I’m sure you’ve heard the fable of the ant and the grasshopper…
The ant busted his butt all year, growing some grain to store for the winter, while the grasshopper was lying about, playing the fiddle. When winter came, the grasshopper had no food, so he went to the ant’s house to beg for some. The ant told him to beat it, and the grasshopper starved to death. The end.
There’s a clear winner here. And yet, there are always people who look down on the working stiffs, the ants. They think that shlepping to work every day and diligently saving 20% of your take-home pay is boring.
But sometimes boring is good! Longtime readers know I’m a big fan of getting rich slow. But I should add a caveat. I’m a big fan of getting rich slow with an option to make more.
A wonderful investing strategy is to put 90% of your money into safe assets with a stable return. Then you can speculate on moonshots with the remaining 10%, stuff that could give you 10X or 100X or 1,000X returns.
Most of the time, those moonshots won’t work out—they’re called moonshots for a reason. But sometimes, they do. I’ll give you a great example…
I have a friend Adam, who was a junior mortgage trader in New York back in 2012. He was doing okay—he had about $200,000 saved up. But he didn’t own a car, and he didn’t own a house. Crucially, he also didn’t have any debt.
Adam had another friend who’d gone to Harvard business school, and this guy was starting an exercise bike company.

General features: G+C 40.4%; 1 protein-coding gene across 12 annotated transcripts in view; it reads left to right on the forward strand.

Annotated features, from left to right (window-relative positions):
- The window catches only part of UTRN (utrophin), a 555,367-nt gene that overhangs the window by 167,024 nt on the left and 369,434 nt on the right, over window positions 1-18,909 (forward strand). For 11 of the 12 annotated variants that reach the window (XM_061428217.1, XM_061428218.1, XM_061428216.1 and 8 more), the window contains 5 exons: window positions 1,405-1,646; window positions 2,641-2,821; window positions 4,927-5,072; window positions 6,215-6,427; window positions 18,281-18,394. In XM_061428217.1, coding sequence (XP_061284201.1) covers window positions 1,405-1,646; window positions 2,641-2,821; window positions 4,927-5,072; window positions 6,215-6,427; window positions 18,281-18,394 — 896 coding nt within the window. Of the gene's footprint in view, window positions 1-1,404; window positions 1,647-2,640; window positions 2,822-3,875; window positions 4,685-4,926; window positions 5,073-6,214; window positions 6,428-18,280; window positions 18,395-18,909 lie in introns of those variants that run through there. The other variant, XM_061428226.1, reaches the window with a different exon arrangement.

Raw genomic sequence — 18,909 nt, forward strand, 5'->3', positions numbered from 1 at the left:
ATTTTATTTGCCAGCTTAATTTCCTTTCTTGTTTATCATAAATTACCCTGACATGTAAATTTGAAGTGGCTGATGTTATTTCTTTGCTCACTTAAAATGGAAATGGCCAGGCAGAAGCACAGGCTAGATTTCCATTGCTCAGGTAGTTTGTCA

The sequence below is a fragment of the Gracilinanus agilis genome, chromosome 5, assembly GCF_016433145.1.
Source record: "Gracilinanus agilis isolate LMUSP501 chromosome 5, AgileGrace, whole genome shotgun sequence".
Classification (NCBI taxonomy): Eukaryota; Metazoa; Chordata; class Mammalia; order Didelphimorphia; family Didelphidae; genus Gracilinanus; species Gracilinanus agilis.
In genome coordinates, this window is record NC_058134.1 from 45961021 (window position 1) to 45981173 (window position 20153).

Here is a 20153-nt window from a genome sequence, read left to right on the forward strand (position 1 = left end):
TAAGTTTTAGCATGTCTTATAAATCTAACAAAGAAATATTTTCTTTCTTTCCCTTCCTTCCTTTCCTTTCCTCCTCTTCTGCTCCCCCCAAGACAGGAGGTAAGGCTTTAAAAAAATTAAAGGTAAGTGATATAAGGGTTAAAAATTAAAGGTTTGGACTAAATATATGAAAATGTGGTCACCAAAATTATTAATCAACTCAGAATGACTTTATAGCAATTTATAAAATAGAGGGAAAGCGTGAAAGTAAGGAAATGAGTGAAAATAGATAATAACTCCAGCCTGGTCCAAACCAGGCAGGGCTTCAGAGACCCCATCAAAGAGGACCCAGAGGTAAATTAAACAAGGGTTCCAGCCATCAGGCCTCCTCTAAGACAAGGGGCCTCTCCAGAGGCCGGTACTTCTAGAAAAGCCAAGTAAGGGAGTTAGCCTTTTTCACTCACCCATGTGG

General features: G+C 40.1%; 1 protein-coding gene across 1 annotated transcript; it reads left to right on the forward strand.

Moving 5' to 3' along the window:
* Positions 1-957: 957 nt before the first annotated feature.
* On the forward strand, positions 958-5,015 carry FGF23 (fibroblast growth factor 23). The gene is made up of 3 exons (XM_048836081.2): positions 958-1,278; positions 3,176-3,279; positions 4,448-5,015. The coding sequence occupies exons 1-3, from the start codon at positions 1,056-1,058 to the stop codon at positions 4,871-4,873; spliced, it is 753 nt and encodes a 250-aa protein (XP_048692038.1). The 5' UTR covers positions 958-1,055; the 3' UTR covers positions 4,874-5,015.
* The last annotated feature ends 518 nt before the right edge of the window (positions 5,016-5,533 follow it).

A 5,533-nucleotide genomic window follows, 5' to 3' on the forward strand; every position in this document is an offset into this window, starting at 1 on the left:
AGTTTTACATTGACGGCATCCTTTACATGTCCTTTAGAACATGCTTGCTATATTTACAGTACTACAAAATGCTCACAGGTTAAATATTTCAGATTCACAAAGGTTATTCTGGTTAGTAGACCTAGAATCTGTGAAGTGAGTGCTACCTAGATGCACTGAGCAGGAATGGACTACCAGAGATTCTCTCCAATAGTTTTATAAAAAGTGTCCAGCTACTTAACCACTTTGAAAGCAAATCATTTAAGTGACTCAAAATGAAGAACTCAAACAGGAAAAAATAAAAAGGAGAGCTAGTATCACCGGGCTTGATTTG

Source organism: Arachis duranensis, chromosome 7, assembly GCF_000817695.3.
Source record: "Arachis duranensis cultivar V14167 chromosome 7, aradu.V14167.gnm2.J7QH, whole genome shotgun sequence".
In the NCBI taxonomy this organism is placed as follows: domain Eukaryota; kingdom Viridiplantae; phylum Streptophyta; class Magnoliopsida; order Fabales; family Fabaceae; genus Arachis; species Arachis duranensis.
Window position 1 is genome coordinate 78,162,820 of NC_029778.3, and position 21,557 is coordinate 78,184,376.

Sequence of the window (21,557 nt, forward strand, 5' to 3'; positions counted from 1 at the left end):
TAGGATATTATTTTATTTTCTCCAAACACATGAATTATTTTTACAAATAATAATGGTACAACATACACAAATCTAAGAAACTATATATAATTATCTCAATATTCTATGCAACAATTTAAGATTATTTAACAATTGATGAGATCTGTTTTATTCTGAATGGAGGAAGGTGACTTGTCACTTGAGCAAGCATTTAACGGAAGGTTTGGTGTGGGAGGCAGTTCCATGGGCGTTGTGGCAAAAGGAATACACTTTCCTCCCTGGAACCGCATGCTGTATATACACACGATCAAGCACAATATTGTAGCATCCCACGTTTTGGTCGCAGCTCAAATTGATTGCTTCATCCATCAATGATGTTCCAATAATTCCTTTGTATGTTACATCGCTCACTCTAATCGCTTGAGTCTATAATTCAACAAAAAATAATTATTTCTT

Adam thought it was a terrible idea. But he knew his friend was an exceptional guy. So, he invested $25,000.
Still, Adam thought it was a foolish move. Something like 90% of startups go to zero, and he figured that’s what would happen. But he took the risk anyway. And, over the next eight years, his $25,000 investment turned into $9 million.
The company, of course, was Peloton (PTON).
In one sense, my friend Adam was very lucky to know the founder of Peloton. But a lot of people, even if they have those connections, don’t take big risks—usually because they don’t have the cash or because debt is holding them back.
But when you have zero debt, cash on hand, the ability to recognize opportunities, and the willingness to take risks, the world opens up. You still want to keep 90% of your money in safe things, like The Awesome Portfolio. But you’re also free to put 10% of it in moonshots.
Taking moonshots is not the same as taking dumb risks. The idea is to bet on extraordinary people with big ideas.
Everyone has a buddy with a million-dollar idea. Some of these guys have a new one every week. And they’re more than happy to tell you about it over a beer, but that’s where it stops. There’s zero follow-through.
If your brother-in-law asks you to invest in his company, but you think he’s a loser, don’t do it. The company is going to fail, and your investment is going to disappear. Instead, reserve your moonshot money for the best people… the people who can push their ideas across the finish line.
Of course, if you don’t want to take any moonshots, that is okay, too. You have my blessing. There is nothing wrong with shlepping to work every day, saving 20% of your paycheck, and sticking it all in low-risk investments like the ones I lay out in The Awesome Portfolio.
There is nothing quite like the satisfaction of sitting on a pile of grain in the winter, with the grasshoppers starving outside, knowing that all the schlepping paid off.